My Gals. My People. How often are you washing your makeup brushes? The general consensus among my friends is never…(hard gulp).
When I asked my friends why they weren’t washing their brushes more often, the three biggest responses were 1: time, it felt epic, like it was going to take forever 2: they didn’t what product to use to clean them and 3: they’d wash their brushes and there would be makeup still stuck inside the brush.
I’ve been using my brush cleaning method for so long that I’d forgotten that makeup used to get stuck inside the brush! It’s so gross to find that makeup mixed with soap remnants stuck inside your brush. I promise you, my method gently but thoroughly gets rid of all makeup, leaving your brushes looking as new as the day you bought them.
Why Washing Your Brushes Is Important
It’s important to wash your brushes because:
1 | Makeup applies better. Dirty brushes create muddy, indistinct colors and streaky makeup. Think about if you mixed every eyeshadow you owned together. You’d probably get a brown shade that looks like mud. That’s what’s going on your face if you don’t keep them fresh.
Keeping your brushes clean will make doing makeup so much easier and faster, with better results.
2 | Brushes can harbor bacteria. Imagine if you always applied makeup with your hands and never washed your hands. YUCK. That’s whats happening when you don’t wash your brushes. Those germs and that dirt are going on your face, skin, and into your eyes.
The best, most expensive skincare in the world is a complete waste if you are brushing germs, bacteria, and old makeup into your skin and letting it sit there for 12 hours or more.
How To Save Time
Washing your brushes doesn’t have to be an all-or-nothing full hour of cleaning. Once a week, pick 3-5 of your brushes and wash them. It will take less than five minutes. By the end of the month, you’ll have washed all your brushes at least once.
Also, (if you are an all-or-nothing type person) my method gets them so clean that you won’t waste time rewashing the same brush.
Best Cleansing Products
My golden rule for brush cleaning is to never use anything on your brushes that you wouldn’t use to wash your face.
This means no washing with dawn dish soap or other harsh cleansers. They will strip your natural bristle brushes and dry them out. Any remnants of soap will get on your skin. No one wants dish soap sitting on their skin all day.
I use cleansing oil from DHC for my natural bristle brushes and beautyblender sponge and baby soap for my synthetic brushes.
Why: Brushes with natural bristles (squirrel, goat, etc) need cleansing oil to keep soft, just like your hair. Synthetic brushes are man-made materials and don’t need oil to stay soft or keep their shape.
The cleansing oil gently removes makeup and hydrates the bristles so that they stay soft. Baby soap is also gentle and effective at removing makeup. It’s less hydrating than cleansing oil, but synthetic fabrics don’t need conditioning.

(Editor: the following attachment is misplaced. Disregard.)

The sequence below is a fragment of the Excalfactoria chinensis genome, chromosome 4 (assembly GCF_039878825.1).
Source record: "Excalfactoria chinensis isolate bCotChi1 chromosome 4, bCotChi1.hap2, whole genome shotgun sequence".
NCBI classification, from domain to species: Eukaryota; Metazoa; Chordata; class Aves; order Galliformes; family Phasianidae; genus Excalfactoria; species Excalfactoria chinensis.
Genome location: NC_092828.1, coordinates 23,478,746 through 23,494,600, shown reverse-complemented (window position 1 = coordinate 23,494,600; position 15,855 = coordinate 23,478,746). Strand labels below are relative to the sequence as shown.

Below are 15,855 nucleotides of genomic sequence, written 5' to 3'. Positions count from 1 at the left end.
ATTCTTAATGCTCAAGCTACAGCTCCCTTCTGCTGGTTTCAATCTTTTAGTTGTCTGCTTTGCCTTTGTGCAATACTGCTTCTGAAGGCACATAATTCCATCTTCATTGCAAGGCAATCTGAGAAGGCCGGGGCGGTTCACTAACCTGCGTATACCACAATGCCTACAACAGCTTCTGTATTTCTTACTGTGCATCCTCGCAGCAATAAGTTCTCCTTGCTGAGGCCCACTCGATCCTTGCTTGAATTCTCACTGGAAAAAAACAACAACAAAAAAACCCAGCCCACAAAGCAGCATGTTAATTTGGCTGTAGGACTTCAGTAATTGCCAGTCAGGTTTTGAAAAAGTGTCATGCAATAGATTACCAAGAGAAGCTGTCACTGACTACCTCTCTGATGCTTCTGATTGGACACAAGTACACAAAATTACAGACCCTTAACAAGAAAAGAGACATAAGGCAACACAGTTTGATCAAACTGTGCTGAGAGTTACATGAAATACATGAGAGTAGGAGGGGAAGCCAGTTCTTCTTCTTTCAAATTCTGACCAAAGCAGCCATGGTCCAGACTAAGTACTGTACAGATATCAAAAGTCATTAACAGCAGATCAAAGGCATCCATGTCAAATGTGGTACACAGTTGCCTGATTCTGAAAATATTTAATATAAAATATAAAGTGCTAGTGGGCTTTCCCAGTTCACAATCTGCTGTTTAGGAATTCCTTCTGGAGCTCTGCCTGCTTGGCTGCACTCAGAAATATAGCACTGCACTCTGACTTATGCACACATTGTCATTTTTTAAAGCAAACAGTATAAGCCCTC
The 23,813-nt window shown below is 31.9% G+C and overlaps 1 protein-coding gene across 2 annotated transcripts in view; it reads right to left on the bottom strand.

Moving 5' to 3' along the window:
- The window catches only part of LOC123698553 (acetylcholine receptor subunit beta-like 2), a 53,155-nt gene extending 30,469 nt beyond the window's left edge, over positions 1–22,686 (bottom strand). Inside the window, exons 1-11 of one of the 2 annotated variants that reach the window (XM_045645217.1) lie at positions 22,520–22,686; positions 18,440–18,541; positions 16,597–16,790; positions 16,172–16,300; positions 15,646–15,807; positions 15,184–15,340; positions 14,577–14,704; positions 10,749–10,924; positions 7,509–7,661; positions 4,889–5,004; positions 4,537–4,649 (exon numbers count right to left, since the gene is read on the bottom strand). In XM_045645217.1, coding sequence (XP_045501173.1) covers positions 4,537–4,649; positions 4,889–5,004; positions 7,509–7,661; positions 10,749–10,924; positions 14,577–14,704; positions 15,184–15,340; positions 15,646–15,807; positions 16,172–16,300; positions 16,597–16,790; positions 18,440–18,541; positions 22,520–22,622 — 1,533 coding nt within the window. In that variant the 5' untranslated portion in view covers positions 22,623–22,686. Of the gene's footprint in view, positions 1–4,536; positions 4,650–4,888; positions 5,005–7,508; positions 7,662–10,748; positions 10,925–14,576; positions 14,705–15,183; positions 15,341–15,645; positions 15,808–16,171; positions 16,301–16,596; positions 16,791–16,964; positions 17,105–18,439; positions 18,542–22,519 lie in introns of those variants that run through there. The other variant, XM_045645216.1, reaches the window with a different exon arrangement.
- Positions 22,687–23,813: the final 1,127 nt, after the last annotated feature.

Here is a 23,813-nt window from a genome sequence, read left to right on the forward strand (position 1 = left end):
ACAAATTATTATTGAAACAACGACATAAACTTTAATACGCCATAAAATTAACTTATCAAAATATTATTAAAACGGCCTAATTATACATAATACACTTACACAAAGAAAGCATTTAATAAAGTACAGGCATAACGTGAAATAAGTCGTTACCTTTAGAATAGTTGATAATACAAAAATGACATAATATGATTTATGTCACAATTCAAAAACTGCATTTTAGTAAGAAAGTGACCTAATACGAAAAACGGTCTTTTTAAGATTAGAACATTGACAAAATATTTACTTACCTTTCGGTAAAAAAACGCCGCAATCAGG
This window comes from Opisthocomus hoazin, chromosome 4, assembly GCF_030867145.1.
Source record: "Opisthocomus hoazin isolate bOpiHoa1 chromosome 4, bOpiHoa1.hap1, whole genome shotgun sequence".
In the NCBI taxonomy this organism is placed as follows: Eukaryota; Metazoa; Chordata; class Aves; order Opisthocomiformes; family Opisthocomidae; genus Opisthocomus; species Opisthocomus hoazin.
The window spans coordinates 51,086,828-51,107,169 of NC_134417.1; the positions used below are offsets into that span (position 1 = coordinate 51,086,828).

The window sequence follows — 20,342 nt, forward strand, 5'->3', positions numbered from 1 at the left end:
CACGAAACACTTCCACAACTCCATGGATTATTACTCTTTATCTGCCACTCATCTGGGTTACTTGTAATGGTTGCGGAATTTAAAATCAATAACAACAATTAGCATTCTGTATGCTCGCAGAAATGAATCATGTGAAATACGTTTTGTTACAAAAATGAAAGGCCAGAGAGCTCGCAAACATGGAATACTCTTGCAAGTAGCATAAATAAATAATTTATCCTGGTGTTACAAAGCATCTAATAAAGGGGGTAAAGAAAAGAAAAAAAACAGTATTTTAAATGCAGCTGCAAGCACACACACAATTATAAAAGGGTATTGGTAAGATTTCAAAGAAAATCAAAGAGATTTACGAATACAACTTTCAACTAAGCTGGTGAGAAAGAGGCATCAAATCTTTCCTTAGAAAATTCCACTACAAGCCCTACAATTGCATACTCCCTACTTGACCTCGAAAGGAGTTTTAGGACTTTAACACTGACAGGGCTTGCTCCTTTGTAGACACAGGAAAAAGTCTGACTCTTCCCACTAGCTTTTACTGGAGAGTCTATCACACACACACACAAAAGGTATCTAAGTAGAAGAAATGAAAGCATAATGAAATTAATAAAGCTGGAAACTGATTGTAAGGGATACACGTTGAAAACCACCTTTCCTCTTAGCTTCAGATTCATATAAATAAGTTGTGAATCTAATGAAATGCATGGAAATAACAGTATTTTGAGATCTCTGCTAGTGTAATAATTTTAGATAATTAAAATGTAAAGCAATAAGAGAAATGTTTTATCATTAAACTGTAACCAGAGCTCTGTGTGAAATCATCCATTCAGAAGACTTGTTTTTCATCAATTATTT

How To Clean Your Brushes
Step 1 | Make sure your hands are dry. Put one pump of cleanser into your palm.
Step 2 | Swirl your brush around in the cleanser.
Step 3 | Gently massage the cleanser into the center of the brush and all around the sides, working in a clockwise motion to make sure you get all the way around the brush. Open the bristles and make sure that your soap has really gotten into the inside of the brush. This is the key to making sure all the makeup dissolves.
Step 4 | * SUPER IMPORTANT * Set the brush down horizontally with the edge over the sink and let it sit there for 1-5 minutes. This gives the cleansing oil or soap a chance to really dissolve every last bit of makeup. Think about it this way, you don’t put a pot of water on the stove and expect it to instantly boil, right? Soap and cleansing oils also need some time to work their most efficiently.
Step 5 | It’s time to rinse! Using lukewarm water, hold the silicone mat in one hand and lightly run the brush back and forth over the bumps. If you don’t have a mat, you can gently massage the bristles with your hands. The mats are really affordable though and in my opinion, help get brushed cleaner vs hands only rinsing. Continue to rinse the brush until the water runs clear.
Step 6 | Lightly squeeze the brush into a dry towel to get out any excess water. Reshape the bristles with your hands if needed and lay the brush horizontally with the bristles hanging over the edge of the sink. They need air to dry properly. It’s also really important that they be dried horizontal or with the bristles facing down if you have a brush drying rack. You don’t want any water to get in where the bristles are attached to the base of the brush as this can cause the glue to loosen and allows mildew and mold to grow. So dry them horizontal or downward! I let mine dry overnight and then put them back in their storage containers.
(Pin this for later!)
I kept this video quick, but wanted to share a video as seeing each step can be really helpful!
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